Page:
JPL to land Mars Curiosity Rover

By Justin Chapman, Pasadena Sun, 8/2011

America’s space shuttle era came to an end last month, but roughly 400 workers at Pasadena’s Jet Propulsion Laboratory are in high gear preparing for the launch of the latest Mars rover, Curiosity.

“We’re trying to see if there was ever life on Mars and would Mars be capable of sustaining life,” Ashwian Vasavada, deputy project scientist on Curiosity, said.

Curiosity is scheduled to launch this fall and reach the red planet in August 2012, where it will collect data for two years. Late last month scientists announced Curiosity will land on the Gale Crater, where rock and sediment deposited down through the millennia are exposed. This landscape will help reveal if the planet ever had the key ingredient of life: water.

 “We targeted a landing site that looks to have the necessary environment and ingredients for life, and we’re going to try to confirm that with this rover,” Vasavada said.

Unlike previous rovers, Curiosity will have the ability to drill into rocks. It has a laser that reduces rocks to powder, and equipment to perform detailed analysis of samples.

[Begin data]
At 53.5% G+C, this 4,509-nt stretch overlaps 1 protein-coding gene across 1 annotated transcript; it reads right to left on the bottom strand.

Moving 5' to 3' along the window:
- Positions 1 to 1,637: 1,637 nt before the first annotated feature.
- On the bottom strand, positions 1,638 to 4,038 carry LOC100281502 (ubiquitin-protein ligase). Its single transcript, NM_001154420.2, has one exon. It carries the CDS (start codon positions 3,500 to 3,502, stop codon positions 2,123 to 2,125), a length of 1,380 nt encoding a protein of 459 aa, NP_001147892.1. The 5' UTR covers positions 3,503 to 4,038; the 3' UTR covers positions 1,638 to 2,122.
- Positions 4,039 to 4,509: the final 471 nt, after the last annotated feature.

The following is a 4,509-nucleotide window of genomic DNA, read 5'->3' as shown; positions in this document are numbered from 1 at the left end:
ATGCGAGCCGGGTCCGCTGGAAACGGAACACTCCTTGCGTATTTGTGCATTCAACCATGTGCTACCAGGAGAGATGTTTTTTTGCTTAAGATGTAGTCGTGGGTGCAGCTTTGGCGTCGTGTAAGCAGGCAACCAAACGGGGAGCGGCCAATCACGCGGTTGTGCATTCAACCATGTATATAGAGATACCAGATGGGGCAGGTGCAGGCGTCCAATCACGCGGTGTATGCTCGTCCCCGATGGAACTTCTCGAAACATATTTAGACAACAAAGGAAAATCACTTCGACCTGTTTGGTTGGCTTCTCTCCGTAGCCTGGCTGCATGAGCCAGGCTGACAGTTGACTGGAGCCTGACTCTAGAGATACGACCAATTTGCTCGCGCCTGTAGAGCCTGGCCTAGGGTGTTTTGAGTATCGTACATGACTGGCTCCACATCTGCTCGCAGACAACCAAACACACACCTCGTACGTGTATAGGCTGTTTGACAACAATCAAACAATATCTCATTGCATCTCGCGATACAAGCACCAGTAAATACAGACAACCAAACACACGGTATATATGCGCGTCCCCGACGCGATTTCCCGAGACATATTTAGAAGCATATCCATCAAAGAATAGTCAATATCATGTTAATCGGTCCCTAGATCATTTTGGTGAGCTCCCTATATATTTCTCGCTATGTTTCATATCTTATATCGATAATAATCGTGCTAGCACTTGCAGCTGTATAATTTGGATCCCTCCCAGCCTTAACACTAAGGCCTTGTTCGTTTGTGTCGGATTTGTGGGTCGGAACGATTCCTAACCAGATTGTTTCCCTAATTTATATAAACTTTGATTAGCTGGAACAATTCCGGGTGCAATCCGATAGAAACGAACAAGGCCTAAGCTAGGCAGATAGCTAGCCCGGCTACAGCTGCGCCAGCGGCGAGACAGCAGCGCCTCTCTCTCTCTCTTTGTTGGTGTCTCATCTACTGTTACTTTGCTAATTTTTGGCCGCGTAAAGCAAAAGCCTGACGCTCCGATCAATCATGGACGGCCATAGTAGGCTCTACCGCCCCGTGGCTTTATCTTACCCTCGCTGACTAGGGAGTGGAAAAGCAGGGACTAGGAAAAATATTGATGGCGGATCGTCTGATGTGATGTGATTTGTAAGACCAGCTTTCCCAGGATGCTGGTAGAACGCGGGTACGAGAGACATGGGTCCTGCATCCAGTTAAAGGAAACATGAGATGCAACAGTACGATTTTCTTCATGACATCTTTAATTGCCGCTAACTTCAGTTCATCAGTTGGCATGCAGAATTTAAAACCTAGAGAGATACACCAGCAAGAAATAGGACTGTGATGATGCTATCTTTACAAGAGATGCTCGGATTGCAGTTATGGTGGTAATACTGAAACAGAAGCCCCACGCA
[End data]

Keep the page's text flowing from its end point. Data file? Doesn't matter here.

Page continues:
“That’ll help us in two ways,” said Vasavada. “We’re looking for specific minerals in the rocks that would tell us about the availability of water in the past, which we think is necessary for life. We’ll also look for organic material, such as carbon-containing molecules that are the building blocks of life.”

The Mars Science Laboratory, NASA’s official name for Curiosity, is being run out of JPL’s Pasadena campus. Pete Theisinger, who has worked at JPL for more than 40 years, is the project manager. John Grotzinger, also a geology professor at Caltech, is the lead scientist.

When the Mars exploration rovers Spirit and Opportunity first arrived on Mars in 2004, about 1,000  people at JPL were involved, according to Vasavada. With Spirit already retired and work nearing a close on Curiosity, that figure has tapered off to about 400.

The Mars Science Laboratory is the largest current JPL project, Vasavada said, with an overall price tag of $2.4 billion.

Curiosity is slated to launch from Cape Canaveral, Fla., between Nov. 25 and Dec. 18, weather permitting. Unlike the space shuttle Atlantis, which came back to Cape Canaveral July 21, Curiosity will never return.

“All data analysis will be done on the rover on Mars,” Vasavada said. “In 2014 it will have been on Mars for two years and that’ll be the end of our mission. If the rover is still working fine, NASA might decide to keep using it.”